I made some progress today on building my own fire, but that's as
close as I am going to get to that topic.
For those who might be interested however, I thought I'd put in
a couple of images that outline some of what I look for when I take
photographs. It also shows a bit of the process of what it takes
for an image to end up as the current background for my computer
You may or may not have heard of the "magic hour" in
photography, that being the hour just after sunrise and the hour
just before sunset, when the light rays are long and the shadows
For that, and any other time really, I try and look for the play
of light on image or it's background. Other times, I may try and
look for the small things that we might otherwise pass by in our
Granted, you can't always control the amount of light on a scene,
but as a rule, bright light washes out color. Color reveals more
of it's depth when the sky is overcast, especially when you get
close to an object. But if you can't stick a cloud in front of the
sun, you could try and compensate by letting a little less light
into the camera.
Here's where we start. It's just a pot on the deck, in fact there
are two pots over there on that side, one with red flowers and the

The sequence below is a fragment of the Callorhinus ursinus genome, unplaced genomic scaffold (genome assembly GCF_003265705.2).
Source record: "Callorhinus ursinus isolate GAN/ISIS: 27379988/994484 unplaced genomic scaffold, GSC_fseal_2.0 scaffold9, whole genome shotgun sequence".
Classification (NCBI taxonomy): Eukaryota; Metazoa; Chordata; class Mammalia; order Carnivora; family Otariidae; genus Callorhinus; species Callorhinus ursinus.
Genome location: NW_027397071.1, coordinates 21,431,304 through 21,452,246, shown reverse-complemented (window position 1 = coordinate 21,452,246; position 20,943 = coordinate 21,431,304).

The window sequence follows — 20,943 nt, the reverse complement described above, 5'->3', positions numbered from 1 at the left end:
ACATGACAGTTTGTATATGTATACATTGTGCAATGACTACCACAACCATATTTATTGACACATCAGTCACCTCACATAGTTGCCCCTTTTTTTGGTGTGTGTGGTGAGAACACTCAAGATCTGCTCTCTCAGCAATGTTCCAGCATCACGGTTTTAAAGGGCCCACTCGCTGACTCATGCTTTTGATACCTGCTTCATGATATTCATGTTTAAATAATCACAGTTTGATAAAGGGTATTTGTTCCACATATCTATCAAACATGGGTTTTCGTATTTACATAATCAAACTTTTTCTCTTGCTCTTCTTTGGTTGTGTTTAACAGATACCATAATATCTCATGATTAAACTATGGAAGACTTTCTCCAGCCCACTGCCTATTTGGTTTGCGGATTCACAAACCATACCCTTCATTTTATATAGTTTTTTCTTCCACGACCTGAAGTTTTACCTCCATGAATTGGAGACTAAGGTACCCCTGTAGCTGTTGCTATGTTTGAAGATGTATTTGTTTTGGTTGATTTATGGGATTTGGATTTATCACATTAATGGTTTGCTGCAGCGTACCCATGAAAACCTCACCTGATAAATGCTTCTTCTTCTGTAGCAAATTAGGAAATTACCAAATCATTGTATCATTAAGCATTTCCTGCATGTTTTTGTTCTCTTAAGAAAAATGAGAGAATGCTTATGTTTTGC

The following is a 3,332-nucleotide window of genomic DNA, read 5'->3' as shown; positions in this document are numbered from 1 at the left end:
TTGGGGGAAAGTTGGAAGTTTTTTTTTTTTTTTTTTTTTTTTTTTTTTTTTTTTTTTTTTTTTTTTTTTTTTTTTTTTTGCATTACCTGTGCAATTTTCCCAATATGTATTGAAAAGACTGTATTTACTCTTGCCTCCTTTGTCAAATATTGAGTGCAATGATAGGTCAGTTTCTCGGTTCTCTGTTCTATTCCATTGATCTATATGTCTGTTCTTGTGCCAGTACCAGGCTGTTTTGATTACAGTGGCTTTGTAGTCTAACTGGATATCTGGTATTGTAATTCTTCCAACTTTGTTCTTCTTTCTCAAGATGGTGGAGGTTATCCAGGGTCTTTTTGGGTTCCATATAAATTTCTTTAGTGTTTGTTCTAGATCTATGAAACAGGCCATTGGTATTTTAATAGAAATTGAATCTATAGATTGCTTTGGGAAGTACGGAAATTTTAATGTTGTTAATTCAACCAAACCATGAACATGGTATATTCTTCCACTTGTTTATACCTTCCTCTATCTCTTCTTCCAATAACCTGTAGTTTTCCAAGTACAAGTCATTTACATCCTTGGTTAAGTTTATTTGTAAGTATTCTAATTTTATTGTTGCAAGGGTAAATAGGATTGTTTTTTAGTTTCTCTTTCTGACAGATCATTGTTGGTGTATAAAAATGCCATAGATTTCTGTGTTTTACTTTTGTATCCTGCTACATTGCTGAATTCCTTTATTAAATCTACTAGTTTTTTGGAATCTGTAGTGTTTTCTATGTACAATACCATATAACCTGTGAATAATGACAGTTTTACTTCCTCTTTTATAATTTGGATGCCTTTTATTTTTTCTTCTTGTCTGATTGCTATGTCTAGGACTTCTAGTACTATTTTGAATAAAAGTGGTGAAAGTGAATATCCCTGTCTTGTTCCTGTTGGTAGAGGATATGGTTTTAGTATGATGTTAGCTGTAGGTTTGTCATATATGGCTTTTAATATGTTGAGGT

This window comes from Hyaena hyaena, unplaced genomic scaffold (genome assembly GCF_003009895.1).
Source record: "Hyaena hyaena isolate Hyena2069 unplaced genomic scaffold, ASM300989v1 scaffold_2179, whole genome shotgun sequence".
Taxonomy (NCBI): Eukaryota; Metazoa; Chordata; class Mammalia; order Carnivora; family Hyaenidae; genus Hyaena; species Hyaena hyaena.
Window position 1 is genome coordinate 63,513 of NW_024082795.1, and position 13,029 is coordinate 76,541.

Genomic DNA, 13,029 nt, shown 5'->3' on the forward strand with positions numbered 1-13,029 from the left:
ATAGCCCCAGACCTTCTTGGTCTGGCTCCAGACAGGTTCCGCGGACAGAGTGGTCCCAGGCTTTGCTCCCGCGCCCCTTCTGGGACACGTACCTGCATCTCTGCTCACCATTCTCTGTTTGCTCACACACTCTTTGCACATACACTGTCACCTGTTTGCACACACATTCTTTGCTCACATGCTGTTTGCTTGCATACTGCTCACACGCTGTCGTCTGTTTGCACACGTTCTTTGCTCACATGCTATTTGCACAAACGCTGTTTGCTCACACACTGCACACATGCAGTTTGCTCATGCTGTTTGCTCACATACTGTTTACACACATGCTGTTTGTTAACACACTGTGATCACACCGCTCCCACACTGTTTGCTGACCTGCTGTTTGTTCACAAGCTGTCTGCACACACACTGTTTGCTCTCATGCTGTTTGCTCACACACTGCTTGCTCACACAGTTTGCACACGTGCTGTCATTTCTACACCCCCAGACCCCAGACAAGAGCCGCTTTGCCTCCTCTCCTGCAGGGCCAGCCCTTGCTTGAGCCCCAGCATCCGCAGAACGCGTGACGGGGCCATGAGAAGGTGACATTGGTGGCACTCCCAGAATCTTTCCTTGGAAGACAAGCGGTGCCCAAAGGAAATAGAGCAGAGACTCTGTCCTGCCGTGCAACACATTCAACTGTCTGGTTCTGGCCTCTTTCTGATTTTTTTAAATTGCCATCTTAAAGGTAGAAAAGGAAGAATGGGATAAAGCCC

other, pale orange.
Generally I use the RAW setting for my images, all of which are
digital these days. The RAW format requires a special software conversion
program to run before you can edit an image in Photoshop.
Raw files are large, and when I convert them to the TIFF format
for editing they end up being about 16 million bytes in size. (Each,
so you can imagine that I've got storage issues.)
In this arena, bigger is almost always better, because it allows
you to get closer and closer and still have a very sharp image.
Actually, I've been disappointed with my raw images, because although
they looked great in the camera preview software, something was
being lost in the conversion to Photoshop.
Just in the last day or so though I've discovered that if I add
a couple of steps to the process, I can now work with the image
as it looks in the camera software.
We are making some progress here with the cropped image, but in
a kind of "oh look at the two nice hibiscus blooms" kind
of way. It's nothing special, and it really does not grab my attention.
So maybe we can get closer, and try a different crop.
That's a bit better, as the leaf veins are starting to show, and
the blood red center of the flower has started to reveal it's colors.
Let's go closer still.
It is always interesting to me to watch an image change character
as I work with it, sometimes for hours, trying to get down to the
final shot that kind of has it all.
I know, only too well however, that what I really might really
like, some others will like, and others will yawn, and finally,
some will look at and run screaming from the room.
Whatever your style, if at first you don't succeed, take more pictures,
especially if you have a digital camera.
It took over 75 images taken over 2 summers before I finally came
up with one that really floated my boat, and became, at least for
now, my latest background image (at a much larger size).